Muscle strain. Known to almost everyone I think. Some people experience it after cycling when they haven’t done so for a while, others when they haven’t trained for a while. Still others feel that they haven’t had a good workout if they don’t notice any muscle pain one or two days later, because that is ‘again the feeling that you have done something’.
But, what exactly is muscle pain? And is it something you should strive for, or should you avoid? I want to go into that in this article!
WHAT IS MUSCLE PAIN?
Muscle pain, or DOMS (Delayed onset muscle soreness) is the pain you sometimes feel in your muscles after a workout. For those who want to read more about it, use the search term DOMS or whatever it stands for (muscle strain won’t get you very far).
It can come on 12 to 36 hours after a workout and last for 1 to 5 days. In addition, the pain can be mild or such that, for example, walking is almost impossible.
CAUSES OF MUSCLE PAIN
Muscle pain can arise in different ways. Most people also know this, because sometimes after cycling or jumping rope for a while you can have horrible muscle pain, while a number of sets of deadlifts seem to give zero trouble.
The most obvious cause is muscle damage. Micro trauma, or, as you may have encountered in other articles of mine, mechanical damage. But oxidative stress can also cause muscle pain. A third cause may be stress on the nerve sheaths of the muscles being trained.
1. MECHANICAL DAMAGE
Mechanical damage often occurs when we train a muscle in the longitudinal position. With a little knowledge of the body and physiology, you will know which exercises train a muscle for length and which do not. As discussed earlier, we select exercises for the purpose of the training. In some blocks mechanical damage could be the target and we mainly choose exercises in the length position of the muscle. Consider, for example, a seated leg curl.
In other blocks you want to prevent muscle damage as much as possible and we opt more for exercises in the short position of the muscle, for example. For example a lying leg curl. The work rate also has a major influence on how much muscle damage an exercise causes.
2. OXIDATIVE STRESS
Oxidative stress arises when we do so much work in a certain period of time that the energy production in the cell lags. This can be the goal of a training, but I recommend that you use it very sparingly. This is because inflammation (an inflammatory reaction) can occur, with the ensuing consequences.
At the end of a hypertrophy block, one or two weeks of oxidative training would be a good fit, provided that the load is correct afterwards. In a sense, you apply training beyond failure for this stressor.
3. STRESS ON THE NERVES
Stress on the nerves themselves is more of a byproduct of length position training and not usually a goal we pursue. In addition, in contrast to the previous two, this never seems to potentially lead to an adaptation that brings us closer to our goals. This also means that it may be possible to have muscle pain, without this saying anything about progression.
All these possibilities have one thing in common. Namely that they can lead to inflammation. Sometimes as a by-product, sometimes as a goal. Muscle pain is actually a sign that local inflammation has developed. The pain you feel is not necessarily damage to the muscles themselves, but the result of inflammatory mechanisms. This also means that damage can certainly occur without causing muscle pain.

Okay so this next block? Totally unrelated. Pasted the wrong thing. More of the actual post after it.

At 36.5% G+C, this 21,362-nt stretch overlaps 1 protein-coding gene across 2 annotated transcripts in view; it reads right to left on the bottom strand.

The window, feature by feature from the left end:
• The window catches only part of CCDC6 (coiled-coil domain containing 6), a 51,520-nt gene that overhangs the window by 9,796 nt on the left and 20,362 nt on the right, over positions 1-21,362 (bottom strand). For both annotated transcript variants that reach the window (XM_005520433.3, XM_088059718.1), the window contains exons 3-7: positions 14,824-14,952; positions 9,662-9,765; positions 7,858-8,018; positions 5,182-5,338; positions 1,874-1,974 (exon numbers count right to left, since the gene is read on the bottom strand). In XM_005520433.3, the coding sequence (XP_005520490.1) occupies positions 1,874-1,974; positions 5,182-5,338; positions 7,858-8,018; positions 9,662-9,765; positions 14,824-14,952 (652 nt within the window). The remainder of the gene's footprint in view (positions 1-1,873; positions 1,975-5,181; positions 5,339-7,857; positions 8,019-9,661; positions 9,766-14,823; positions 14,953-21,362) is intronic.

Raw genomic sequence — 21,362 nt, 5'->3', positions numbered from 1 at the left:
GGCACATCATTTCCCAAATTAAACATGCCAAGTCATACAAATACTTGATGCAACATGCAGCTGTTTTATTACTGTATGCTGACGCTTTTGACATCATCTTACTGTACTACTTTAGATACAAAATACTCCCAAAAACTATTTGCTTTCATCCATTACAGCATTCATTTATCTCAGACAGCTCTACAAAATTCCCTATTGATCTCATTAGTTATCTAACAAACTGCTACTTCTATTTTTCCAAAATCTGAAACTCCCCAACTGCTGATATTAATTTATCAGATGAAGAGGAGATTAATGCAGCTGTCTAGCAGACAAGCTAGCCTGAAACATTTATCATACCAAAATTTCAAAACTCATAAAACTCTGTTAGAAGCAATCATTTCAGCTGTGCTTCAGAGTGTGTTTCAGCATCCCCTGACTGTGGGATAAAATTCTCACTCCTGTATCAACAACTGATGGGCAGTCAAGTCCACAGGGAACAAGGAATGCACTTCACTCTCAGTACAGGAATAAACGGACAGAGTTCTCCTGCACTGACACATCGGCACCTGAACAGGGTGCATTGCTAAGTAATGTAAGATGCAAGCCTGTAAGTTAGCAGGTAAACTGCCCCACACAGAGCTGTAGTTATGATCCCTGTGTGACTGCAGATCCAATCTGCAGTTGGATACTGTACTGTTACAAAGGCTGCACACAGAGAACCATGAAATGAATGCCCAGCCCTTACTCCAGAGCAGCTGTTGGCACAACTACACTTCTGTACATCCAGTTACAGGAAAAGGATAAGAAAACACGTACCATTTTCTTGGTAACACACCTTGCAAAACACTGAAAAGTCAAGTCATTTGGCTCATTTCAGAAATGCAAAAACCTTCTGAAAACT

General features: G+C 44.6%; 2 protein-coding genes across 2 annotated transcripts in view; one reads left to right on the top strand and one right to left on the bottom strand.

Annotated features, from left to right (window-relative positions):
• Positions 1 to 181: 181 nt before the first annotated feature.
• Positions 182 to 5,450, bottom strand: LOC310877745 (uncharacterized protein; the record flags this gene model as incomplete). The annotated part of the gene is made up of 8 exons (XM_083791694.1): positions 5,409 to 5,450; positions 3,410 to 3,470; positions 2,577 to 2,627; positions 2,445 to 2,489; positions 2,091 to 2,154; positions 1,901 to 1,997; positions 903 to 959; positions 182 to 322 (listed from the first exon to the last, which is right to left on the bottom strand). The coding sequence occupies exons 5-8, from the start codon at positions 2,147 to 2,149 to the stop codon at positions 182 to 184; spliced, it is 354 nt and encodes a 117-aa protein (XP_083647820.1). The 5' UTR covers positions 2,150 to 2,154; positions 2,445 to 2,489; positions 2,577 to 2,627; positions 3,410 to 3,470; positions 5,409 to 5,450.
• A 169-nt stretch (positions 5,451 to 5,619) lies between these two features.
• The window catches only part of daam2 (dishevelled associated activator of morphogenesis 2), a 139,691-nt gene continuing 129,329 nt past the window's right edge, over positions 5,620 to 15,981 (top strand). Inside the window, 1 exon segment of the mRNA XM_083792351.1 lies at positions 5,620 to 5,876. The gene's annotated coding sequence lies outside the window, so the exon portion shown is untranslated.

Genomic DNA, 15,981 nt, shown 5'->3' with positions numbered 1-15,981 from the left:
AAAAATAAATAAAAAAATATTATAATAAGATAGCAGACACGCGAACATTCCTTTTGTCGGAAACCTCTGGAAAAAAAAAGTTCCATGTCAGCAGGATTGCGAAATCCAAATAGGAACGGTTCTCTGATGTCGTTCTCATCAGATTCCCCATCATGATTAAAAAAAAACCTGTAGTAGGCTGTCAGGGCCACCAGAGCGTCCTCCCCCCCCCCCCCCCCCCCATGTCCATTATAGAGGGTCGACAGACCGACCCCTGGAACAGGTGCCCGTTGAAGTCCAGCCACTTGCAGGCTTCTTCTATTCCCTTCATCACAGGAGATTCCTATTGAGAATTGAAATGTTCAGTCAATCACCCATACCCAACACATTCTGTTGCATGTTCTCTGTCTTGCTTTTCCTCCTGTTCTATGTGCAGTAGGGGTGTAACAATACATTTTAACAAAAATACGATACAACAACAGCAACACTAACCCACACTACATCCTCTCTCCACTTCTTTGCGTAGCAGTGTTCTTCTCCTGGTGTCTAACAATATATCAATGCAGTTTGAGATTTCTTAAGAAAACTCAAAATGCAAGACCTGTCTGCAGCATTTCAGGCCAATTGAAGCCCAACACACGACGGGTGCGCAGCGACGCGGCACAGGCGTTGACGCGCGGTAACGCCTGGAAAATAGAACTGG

Incidentally, inflammation is not a bad thing and even necessary for recovery. For this reason, it is not wise to take large doses of antioxidants or anti-inflammatories around your workouts. This will definitely have a negative effect on your progress!
GOOD OR BAD, TOO MUCH OR TOO LITTLE
In the above paragraphs I explained why muscle pain is not necessarily good or not necessarily bad. No muscle pain doesn’t mean the workout wasn’t good. Neither does muscle pain.
This is entirely and completely due to the intended effect of the training. When we are in a training block where muscle damage is the goal, muscle pain can be expected. In this case, a good rule of thumb is that muscle pain does not last much longer than 2 days.
If the muscle pain lasts for more than 3 days, you may have done too much. This could mean that the training was too much, or that your recovery capacity is suboptimal.
If you do not feel any muscle pain at all after training in such a block, this probably means that the next training can and may be more intensive.
As mentioned, muscle pain is certainly not always the goal. When you are in a metabolic training block you want to avoid inflammation to a certain extent. Muscle pain is not the goal in this case. If muscle pain in such a block persists for more than 2 days, you can assume that the intensity or volume of your training is too high.
An exception to these rules is when you have just changed training schedule or exercise selection.
Finally, getting rid of muscle pain after 1 or 2 days certainly does not mean that you have fully recovered from the training. This can take one or a few more days, depending on how heavy the training stimulus was.
MUSCLE PAIN IN SHORT
Muscle pain is certainly not an indication of whether a training has been adequate. Depending on the training block you are in, you should expect or better avoid muscle pain. The duration of muscle pain says something about the intensity of your training and can help you find out whether the next training can be heavier or if you prefer to slow down a bit.